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Current time: 22nd January 2017, 16:22

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Hardly Anyone Remembers How to do Fractions
RE: Hardly Anyone Remembers How to do Fractions
What's wrong with parabolas? And Stimbo's knocking all of algebra, too?

Math gets no respect.
Even if the open windows of science at first make us shiver after the cozy indoor warmth of traditional humanizing myths, in the end the fresh air brings vigor, and the great spaces have a splendor of their own - Bertrand Russell
RE: Hardly Anyone Remembers How to do Fractions
(16th January 2017, 03:31)ignoramus Wrote: I thought all Americans are good at fractions by the way they love pleading the fifth?

Yes, and I plan to covert to Christianity on the 12th because of all the evidence of Jesus.  It works out to exactly 3/5ths of fuckall.
RE: Hardly Anyone Remembers How to do Fractions
(17th January 2017, 16:03)Alex K Wrote:
(17th January 2017, 09:41)Cyrinistar Wrote: I abhor Math, especially parabolas.

Hehe, I just spent the last 3 months torturing my 11th graders with those Big Grin

When I taught physics, I made 2 8-foot diameter parabolic reflectors (8 segments, just paper on a plywood frame, so not true paraboloids of revolution). I set a lit propane torch in the focus of one and let the students listen at the other. Worked pretty well. The kids didn't like the way their voices sounded, so I explained that the higher frequencies are heard better than the low ones due to the gain being dependent on the frequency. Also, the paper doesn't really reflect the signal that well at all frequencies.
RE: Hardly Anyone Remembers How to do Fractions
(16th January 2017, 10:14)Faith No More Wrote: I get that people forget things if they don't use them(hell, if I only had a dollar for each thing I've forgotten that I should know), but it's really foreign to me that people can forget how to use fractions.  I get it if you need to be reminded what COS is or how to calculate a derivative, but basic fractions?

Maybe they didn't forget them, but they use their lack of memory as an excuse where they didn't learn them (or were not taught) correctly in the first place?

(15th January 2017, 11:40)Whateverist Wrote:
(15th January 2017, 04:06)Firefighter01 Wrote: I own a business where employees need to now how to work out fractions and long multiplication to do their job efficiently. Here are my questions that I placed in their interview exam to determine if they know basic maths: 
1. 1/4 + 1/3 =
2. 1/4 x 1/3 =
3. 132 x 64 =

Only about 3 applicants over dozens that have sat the exam have answered all questions correctly. Most of them got the last one right, but they used their mobile phones.  I originally thought that the questions were too easy, but apparently they are now redundant? I don't know why teachers today don't teach fractions so that their students are competent in their usage, or is it a case that they aren't considered important enough to warrant any special attention?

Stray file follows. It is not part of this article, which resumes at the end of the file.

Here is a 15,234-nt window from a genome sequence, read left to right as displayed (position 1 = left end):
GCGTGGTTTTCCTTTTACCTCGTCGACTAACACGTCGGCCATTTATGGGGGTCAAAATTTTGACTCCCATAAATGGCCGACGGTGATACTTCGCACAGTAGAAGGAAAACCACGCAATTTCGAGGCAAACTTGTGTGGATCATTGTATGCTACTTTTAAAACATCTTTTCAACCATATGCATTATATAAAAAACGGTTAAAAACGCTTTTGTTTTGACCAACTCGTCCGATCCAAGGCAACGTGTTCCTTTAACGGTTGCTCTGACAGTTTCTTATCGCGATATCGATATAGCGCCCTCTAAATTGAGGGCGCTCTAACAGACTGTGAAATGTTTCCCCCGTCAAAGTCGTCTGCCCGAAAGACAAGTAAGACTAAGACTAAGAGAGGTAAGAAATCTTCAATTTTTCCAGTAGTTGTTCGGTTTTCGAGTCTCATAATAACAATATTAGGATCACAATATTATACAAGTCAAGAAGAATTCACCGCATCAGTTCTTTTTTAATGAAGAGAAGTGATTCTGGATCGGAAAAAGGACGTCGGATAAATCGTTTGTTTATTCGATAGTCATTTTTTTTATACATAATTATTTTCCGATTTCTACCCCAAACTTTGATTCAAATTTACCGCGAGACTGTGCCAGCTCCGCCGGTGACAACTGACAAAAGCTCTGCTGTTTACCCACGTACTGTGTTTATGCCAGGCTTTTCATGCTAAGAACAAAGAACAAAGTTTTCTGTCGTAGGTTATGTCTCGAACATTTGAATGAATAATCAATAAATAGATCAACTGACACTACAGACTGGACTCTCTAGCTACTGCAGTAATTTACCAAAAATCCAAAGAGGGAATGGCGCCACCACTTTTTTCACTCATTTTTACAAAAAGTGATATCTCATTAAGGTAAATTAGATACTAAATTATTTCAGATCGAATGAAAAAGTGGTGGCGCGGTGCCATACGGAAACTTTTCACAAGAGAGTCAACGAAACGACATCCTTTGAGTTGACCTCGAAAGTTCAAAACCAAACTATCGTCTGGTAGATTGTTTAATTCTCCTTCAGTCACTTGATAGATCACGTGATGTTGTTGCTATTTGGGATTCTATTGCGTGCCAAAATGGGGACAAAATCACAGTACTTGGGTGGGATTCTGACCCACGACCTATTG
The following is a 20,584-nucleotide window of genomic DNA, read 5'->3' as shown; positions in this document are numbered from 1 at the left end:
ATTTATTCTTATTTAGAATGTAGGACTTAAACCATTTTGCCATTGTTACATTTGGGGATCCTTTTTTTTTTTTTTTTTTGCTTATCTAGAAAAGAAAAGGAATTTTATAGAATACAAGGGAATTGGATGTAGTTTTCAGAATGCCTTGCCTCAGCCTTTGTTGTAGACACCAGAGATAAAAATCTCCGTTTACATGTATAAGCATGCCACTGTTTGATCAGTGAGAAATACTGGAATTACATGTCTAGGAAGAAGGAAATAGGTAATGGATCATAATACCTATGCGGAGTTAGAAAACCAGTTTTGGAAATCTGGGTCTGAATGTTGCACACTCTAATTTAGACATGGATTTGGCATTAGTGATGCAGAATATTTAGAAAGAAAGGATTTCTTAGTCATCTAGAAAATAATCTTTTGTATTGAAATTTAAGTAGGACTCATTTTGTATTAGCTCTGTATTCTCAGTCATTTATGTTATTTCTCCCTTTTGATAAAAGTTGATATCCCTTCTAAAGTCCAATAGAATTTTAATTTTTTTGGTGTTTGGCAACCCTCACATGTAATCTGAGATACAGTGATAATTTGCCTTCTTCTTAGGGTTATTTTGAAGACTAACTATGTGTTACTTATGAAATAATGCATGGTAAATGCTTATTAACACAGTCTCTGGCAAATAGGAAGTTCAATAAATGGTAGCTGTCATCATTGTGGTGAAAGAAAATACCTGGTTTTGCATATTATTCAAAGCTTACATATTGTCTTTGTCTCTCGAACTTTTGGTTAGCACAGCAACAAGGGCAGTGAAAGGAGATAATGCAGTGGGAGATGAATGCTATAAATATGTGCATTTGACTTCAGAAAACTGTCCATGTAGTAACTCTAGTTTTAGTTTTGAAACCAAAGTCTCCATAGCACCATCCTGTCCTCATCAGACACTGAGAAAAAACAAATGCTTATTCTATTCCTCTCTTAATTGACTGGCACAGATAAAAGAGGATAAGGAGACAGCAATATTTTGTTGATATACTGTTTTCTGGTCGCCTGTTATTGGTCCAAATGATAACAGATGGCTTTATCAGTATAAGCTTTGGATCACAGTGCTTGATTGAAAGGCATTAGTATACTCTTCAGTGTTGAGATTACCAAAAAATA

Operations with fractions were always taught between 2 and 3 years before students came to me.  Part of the failure of the american education system traditionally has been that we teach a shit load of things every year and then go on reteaching them since we never do any of it in enough depth to stick.  So I almost always had to work in some review too.  With the common core that was implemented just before I retired there is a chance this cycle will finally be broken. But then there are so many other things wrong with the education system as a whole that I wouldn't bet on it.  The only think I am positive about is that if we continually jump between one reform system and another forever students are screwed.
I'm no expert or teacher, I'm just a layperson. I remember an older neighbouring kid came to see me for help when I was about 17 and still living at home. He was trying to get into the navy and failed their entrance exam, mainly on his ignorance on how to work out simple fractions, decimals and percentages. He said he never understood them at school and always got terrible grades. We sat down and I explained what they are and how to solve them. We worked on them separately over a week using lots of examples until he mastered them all by himself. It was like lights going on in his head.

It was obvious that he got lost in the system. I felt something similar when I was trying to get a project completed when I was working in a commercial fire safety branch of the fire brigade. I got enrolled in a course called "Microsoft Project" and was placed in a class of about 30 people, most of whom were building estimators or were high end tradespeople. Whenever the teacher said "got that?" everyone except me said, "yeah, yeah" and he skipped to the next section. I kept asking questions, but in the end stopped as it was getting embarrassing. I ended up getting a certificate of attendance, but I didn't deserve anything. The teacher told me later that I would have to take some other introductory courses, but I never followed through.

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